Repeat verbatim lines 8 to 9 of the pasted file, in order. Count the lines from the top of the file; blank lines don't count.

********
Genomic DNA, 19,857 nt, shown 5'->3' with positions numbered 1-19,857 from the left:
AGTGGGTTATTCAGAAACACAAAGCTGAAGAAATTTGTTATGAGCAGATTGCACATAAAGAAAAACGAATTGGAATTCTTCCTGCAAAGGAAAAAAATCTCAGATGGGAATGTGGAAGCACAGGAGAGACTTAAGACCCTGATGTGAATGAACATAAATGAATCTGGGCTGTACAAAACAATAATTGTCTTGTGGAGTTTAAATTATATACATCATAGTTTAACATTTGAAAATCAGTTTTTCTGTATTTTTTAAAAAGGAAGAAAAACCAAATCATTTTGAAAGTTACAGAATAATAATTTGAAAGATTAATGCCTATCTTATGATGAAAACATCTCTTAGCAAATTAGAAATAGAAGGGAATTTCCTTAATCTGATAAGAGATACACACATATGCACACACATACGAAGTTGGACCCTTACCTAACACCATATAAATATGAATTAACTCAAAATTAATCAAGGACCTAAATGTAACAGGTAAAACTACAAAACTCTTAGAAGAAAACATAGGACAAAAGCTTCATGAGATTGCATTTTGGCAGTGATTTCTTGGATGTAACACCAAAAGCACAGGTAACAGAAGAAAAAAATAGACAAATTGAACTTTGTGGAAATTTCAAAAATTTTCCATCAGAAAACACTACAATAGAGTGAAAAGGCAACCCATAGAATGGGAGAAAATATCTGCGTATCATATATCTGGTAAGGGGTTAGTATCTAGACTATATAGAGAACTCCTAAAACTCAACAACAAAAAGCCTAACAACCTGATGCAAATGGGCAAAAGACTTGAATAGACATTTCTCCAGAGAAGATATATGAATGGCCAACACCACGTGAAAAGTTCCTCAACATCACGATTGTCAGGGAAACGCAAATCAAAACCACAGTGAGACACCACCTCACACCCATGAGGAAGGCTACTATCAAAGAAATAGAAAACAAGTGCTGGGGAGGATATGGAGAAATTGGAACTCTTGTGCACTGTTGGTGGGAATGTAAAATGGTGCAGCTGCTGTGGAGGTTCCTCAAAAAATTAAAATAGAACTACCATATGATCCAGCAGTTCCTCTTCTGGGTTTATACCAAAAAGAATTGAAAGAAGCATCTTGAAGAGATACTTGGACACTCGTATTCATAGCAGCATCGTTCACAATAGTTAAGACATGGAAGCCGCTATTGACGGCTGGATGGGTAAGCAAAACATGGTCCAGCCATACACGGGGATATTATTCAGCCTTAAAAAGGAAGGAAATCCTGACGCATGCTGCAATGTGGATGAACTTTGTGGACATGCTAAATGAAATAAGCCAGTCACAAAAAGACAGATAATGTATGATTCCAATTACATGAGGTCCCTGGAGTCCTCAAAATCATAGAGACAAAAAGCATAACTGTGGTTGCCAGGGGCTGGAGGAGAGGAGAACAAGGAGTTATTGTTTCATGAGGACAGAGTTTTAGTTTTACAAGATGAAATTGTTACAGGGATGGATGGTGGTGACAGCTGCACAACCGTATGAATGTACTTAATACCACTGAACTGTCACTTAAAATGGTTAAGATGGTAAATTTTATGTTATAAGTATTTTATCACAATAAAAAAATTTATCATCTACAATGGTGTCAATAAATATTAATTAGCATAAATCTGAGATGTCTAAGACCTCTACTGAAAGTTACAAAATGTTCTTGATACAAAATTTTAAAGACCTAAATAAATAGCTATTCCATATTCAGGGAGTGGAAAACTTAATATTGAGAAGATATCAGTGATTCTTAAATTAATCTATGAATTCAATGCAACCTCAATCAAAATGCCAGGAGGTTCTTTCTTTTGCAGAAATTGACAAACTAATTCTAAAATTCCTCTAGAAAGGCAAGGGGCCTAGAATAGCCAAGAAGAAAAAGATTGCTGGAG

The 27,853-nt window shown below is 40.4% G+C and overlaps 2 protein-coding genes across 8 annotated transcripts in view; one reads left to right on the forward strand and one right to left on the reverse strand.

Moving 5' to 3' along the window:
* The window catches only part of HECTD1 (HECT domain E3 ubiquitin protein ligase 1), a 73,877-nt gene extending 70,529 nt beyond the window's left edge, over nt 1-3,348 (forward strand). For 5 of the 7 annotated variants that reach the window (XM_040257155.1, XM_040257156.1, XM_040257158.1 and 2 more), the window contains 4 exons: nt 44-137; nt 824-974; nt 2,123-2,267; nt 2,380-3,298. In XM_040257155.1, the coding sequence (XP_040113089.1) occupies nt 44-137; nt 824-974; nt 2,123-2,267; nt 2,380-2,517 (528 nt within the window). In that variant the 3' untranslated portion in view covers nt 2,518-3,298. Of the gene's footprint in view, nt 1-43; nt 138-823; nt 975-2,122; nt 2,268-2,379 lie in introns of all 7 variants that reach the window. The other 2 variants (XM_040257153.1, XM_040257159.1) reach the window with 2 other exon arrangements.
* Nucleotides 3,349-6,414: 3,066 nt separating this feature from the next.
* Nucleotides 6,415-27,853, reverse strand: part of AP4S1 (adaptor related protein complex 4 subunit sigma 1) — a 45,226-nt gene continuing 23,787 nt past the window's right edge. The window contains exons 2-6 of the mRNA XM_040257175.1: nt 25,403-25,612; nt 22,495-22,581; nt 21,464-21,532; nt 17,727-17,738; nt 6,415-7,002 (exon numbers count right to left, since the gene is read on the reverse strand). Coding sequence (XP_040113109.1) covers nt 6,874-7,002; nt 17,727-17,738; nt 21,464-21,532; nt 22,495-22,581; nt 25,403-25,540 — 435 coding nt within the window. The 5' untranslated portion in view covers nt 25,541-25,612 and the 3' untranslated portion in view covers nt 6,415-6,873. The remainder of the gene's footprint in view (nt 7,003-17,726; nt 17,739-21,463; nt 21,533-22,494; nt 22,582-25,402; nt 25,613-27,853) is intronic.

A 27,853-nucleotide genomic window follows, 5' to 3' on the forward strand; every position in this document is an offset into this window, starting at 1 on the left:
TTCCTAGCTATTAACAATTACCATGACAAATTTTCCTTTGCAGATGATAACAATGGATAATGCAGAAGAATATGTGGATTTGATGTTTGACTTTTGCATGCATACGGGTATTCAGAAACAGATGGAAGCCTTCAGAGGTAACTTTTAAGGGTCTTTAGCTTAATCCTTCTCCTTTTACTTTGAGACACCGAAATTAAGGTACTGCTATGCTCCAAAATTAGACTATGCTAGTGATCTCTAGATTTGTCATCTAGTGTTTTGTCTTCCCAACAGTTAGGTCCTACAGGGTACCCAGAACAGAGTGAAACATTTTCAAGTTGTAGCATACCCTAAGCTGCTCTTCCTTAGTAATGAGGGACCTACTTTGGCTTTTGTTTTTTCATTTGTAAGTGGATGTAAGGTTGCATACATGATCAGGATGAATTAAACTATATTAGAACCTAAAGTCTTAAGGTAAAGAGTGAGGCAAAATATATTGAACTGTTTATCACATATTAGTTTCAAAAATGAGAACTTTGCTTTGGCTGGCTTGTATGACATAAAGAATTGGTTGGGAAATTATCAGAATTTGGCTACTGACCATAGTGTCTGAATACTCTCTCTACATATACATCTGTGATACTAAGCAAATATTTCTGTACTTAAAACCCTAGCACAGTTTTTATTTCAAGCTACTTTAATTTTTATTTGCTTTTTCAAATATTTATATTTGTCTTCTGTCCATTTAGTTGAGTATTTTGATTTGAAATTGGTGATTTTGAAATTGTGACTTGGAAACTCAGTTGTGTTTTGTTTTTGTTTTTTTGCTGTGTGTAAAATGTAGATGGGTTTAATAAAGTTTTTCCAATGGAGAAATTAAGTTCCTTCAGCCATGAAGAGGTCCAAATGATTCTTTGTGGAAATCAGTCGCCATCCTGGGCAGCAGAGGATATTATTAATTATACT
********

A 27,853-nucleotide genomic window follows, 5' to 3' on the forward strand; every position in this document is an offset into this window, starting at 1 on the left:
TTCCTAGCTATTAACAATTACCATGACAAATTTTCCTTTGCAGATGATAACAATGGATAATGCAGAAGAATATGTGGATTTGATGTTTGACTTTTGCATGCATACGGGTATTCAGAAACAGATGGAAGCCTTCAGAGGTAACTTTTAAGGGTCTTTAGCTTAATCCTTCTCCTTTTACTTTGAGACACCGAAATTAAGGTACTGCTATGCTCCAAAATTAGACTATGCTAGTGATCTCTAGATTTGTCATCTAGTGTTTTGTCTTCCCAACAGTTAGGTCCTACAGGGTACCCAGAACAGAGTGAAACATTTTCAAGTTGTAGCATACCCTAAGCTGCTCTTCCTTAGTAATGAGGGACCTACTTTGGCTTTTGTTTTTTCATTTGTAAGTGGATGTAAGGTTGCATACATGATCAGGATGAATTAAACTATATTAGAACCTAAAGTCTTAAGGTAAAGAGTGAGGCAAAATATATTGAACTGTTTATCACATATTAGTTTCAAAAATGAGAACTTTGCTTTGGCTGGCTTGTATGACATAAAGAATTGGTTGGGAAATTATCAGAATTTGGCTACTGACCATAGTGTCTGAATACTCTCTCTACATATACATCTGTGATACTAAGCAAATATTTCTGTACTTAAAACCCTAGCACAGTTTTTATTTCAAGCTACTTTAATTTTTATTTGCTTTTTCAAATATTTATATTTGTCTTCTGTCCATTTAGTTGAGTATTTTGATTTGAAATTGGTGATTTTGAAATTGTGACTTGGAAACTCAGTTGTGTTTTGTTTTTGTTTTTTTGCTGTGTGTAAAATGTAGATGGGTTTAATAAAGTTTTTCCAATGGAGAAATTAAGTTCCTTCAGCCATGAAGAGGTCCAAATGATTCTTTGTGGAAATCAGTCGCCATCCTGGGCAGCAGAGGATATTATTAATTATACT